If you want to debug or troubleshoot any issues, you need an advanced log file viewer like lnav – which works wonders in the terminal for any Linux system.
lnav: Log file viewer
lnav can unzip all the compressed log files on the fly and merge them together for a nice display. The display is parsed and formatted based on the types of errors/warnings – this helps to quickly glance through the thousands of logs, especially in servers.
While analysing the logs, timestamps are very important. So lnav merges multiple logs based on timestamps, which is very helpful for tracking down system issues.
Most of the important log file format detection is built-in; see below:
- Common Web Access Log format
- CUPS page_log
- VMware ESXi/vCenter Logs
- “Generic” – Any message that starts with a timestamp
- GZIP, BZIP
That is not all; lnav is also capable of the below features, making it an important app for Linux systems.
- Filter messages based on regular expression
- A timeline view of errors
- Pretty-Print view- helps to reformat
- Query Log using SQL
- A log is updated in real-time while being searched.
- Syntax highlight via regular expression (say you want to find out an IP address in the entire log)
- Tab completion of any word from the log which is displayed !!
To view the screenshots of the above features and learn more, visit this page.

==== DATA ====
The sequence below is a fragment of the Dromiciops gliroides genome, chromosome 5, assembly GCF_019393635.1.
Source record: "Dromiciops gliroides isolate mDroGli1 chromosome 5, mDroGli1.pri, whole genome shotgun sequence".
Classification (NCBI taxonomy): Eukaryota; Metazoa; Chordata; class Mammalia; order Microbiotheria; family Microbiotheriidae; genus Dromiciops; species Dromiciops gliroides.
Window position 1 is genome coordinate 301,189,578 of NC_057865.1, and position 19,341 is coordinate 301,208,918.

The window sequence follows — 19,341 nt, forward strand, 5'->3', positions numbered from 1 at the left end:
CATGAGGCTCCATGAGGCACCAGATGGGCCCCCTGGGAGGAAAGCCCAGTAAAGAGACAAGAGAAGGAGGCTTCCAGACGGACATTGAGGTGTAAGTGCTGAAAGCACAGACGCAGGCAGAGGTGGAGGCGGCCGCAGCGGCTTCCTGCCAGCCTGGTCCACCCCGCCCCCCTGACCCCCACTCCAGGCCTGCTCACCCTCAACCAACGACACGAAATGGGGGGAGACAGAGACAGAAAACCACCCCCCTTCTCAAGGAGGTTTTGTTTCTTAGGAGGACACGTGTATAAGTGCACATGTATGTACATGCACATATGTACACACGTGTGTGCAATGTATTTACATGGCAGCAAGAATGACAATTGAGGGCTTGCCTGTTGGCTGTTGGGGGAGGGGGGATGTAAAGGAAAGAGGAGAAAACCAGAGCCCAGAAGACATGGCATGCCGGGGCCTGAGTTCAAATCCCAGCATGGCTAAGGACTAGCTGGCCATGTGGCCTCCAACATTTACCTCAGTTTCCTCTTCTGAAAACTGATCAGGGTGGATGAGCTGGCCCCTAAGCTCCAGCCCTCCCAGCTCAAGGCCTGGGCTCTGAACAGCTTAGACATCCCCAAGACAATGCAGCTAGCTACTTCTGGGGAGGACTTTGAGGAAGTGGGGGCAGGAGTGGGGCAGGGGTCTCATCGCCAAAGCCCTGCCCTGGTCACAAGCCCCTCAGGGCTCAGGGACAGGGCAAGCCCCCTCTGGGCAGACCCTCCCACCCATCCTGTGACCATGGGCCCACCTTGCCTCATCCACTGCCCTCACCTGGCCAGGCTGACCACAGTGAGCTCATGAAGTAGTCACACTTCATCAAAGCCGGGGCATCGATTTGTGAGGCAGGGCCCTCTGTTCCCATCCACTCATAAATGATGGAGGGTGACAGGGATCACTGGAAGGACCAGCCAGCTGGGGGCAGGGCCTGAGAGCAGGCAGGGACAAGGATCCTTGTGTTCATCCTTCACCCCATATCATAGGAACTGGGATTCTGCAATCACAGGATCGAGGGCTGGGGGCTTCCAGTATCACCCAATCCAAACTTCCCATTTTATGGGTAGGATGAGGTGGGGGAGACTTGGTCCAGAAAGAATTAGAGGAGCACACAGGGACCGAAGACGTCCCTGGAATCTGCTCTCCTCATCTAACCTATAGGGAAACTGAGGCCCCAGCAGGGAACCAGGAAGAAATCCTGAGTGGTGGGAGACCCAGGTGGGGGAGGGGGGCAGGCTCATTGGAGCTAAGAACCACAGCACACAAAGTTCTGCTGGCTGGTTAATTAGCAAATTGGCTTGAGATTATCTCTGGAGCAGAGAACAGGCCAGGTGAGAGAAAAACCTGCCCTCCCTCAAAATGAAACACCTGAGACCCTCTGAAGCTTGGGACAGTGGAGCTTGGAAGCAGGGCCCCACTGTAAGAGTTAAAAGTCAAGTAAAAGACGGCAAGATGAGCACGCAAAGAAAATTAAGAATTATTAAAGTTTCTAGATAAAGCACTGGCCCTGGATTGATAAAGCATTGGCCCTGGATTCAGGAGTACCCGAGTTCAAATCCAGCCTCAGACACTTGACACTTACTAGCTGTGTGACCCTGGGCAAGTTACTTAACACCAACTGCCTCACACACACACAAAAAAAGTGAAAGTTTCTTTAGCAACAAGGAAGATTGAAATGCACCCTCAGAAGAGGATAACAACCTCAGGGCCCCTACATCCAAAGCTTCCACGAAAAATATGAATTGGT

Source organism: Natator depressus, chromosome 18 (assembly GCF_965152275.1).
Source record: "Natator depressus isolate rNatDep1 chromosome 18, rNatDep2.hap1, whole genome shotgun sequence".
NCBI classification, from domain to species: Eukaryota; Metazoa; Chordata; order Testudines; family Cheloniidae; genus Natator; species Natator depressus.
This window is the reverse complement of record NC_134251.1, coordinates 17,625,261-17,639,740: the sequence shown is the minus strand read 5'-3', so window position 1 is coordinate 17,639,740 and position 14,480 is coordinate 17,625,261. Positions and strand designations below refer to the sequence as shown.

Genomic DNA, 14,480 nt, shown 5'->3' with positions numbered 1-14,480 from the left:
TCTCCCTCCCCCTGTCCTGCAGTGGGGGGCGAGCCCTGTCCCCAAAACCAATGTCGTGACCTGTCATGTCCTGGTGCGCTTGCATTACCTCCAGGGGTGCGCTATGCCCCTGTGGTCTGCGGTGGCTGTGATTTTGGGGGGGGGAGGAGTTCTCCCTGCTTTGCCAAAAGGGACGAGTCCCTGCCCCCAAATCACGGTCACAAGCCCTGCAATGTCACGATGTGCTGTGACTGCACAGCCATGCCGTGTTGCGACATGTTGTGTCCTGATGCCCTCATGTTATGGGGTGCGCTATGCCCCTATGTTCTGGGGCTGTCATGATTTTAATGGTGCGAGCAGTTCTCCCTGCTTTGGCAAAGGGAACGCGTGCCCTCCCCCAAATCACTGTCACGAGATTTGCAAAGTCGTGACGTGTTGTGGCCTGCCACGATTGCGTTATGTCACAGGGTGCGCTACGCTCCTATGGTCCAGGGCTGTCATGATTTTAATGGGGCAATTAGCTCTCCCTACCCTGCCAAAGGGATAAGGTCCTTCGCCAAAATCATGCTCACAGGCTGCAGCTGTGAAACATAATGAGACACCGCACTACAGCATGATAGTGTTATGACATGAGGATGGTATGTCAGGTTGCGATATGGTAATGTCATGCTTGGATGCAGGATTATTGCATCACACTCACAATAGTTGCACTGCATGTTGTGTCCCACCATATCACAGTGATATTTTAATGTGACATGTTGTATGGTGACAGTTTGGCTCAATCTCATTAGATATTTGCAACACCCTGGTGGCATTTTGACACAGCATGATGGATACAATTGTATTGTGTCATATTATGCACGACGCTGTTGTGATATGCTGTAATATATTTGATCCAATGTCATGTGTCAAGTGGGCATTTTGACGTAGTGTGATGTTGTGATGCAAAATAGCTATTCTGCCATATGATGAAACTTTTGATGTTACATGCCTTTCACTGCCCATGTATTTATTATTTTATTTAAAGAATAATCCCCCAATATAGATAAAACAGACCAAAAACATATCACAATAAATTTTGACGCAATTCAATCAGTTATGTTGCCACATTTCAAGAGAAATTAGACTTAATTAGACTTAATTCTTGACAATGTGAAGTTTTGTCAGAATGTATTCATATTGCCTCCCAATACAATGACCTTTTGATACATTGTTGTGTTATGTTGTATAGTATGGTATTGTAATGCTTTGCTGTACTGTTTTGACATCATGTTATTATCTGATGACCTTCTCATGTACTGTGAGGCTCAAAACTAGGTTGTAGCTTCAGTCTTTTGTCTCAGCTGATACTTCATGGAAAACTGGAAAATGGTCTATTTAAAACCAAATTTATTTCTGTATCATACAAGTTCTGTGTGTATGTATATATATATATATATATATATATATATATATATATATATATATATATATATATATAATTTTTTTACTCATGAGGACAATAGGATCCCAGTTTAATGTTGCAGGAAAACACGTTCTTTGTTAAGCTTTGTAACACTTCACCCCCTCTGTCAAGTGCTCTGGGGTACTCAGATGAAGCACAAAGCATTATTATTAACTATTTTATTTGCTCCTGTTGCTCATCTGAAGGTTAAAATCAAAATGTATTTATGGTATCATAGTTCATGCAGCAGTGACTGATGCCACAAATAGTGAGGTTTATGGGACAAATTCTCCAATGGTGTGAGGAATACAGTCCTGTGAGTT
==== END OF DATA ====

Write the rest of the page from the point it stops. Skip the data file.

How to Install
This program is available in official Ubuntu, Debian repo. Install it using the following command.
sudo apt install lnav
And for Fedora, RHEL users, use the below command:
sudo dnf install lnav
Also the developers provides an offline standalone executable which you don’t need to install. You can download the zip from the GitHub release page and execute as:
Note: It’s also available for macOS which you can find in the above GitHub page.
lnav: How to use (Basics)
The simple command syntax is:
lnav [options] [logfile1 logfile2 …]
If you run just lnav from the command, it shows all the logs from your system (/var/log/messages and /var/log/syslog)
To view any specific log file, provide it via the command line:
Add timestamp in your log output using -t parameter
lnav -t /var/log/syslog
Here are some of the key switches of lnav
-d file Write debug messages to the given file.
-a Load all of the most recent log file types.
-r Load older rotated log files as well.
-t Prepend timestamps to the lines of data being read in
on the standard input.
-w file Write the contents of the standard input to this file.
-c cmd Execute a command after the files have been loaded.
-f path Execute the commands in the given file.
-n Run without the curses UI. (headless mode)
For further reading and exploration, visit the official documentation.